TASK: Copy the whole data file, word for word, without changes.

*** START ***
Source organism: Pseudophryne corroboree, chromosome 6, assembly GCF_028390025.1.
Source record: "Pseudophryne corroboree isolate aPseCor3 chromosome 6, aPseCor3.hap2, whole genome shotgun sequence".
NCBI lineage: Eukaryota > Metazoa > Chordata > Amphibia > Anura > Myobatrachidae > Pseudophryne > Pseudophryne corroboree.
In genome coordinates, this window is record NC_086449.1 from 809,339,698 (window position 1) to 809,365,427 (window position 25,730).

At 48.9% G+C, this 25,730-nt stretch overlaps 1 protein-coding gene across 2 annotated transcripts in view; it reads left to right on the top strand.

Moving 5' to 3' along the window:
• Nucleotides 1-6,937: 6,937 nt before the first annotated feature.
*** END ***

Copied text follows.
Source organism: Pseudophryne corroboree, chromosome 6, assembly GCF_028390025.1.
Source record: "Pseudophryne corroboree isolate aPseCor3 chromosome 6, aPseCor3.hap2, whole genome shotgun sequence".
NCBI lineage: Eukaryota > Metazoa > Chordata > Amphibia > Anura > Myobatrachidae > Pseudophryne > Pseudophryne corroboree.
In genome coordinates, this window is record NC_086449.1 from 809,339,698 (window position 1) to 809,365,427 (window position 25,730).

At 48.9% G+C, this 25,730-nt stretch overlaps 1 protein-coding gene across 2 annotated transcripts in view; it reads left to right on the top strand.

Moving 5' to 3' along the window:
• Nucleotides 1-6,937: 6,937 nt before the first annotated feature.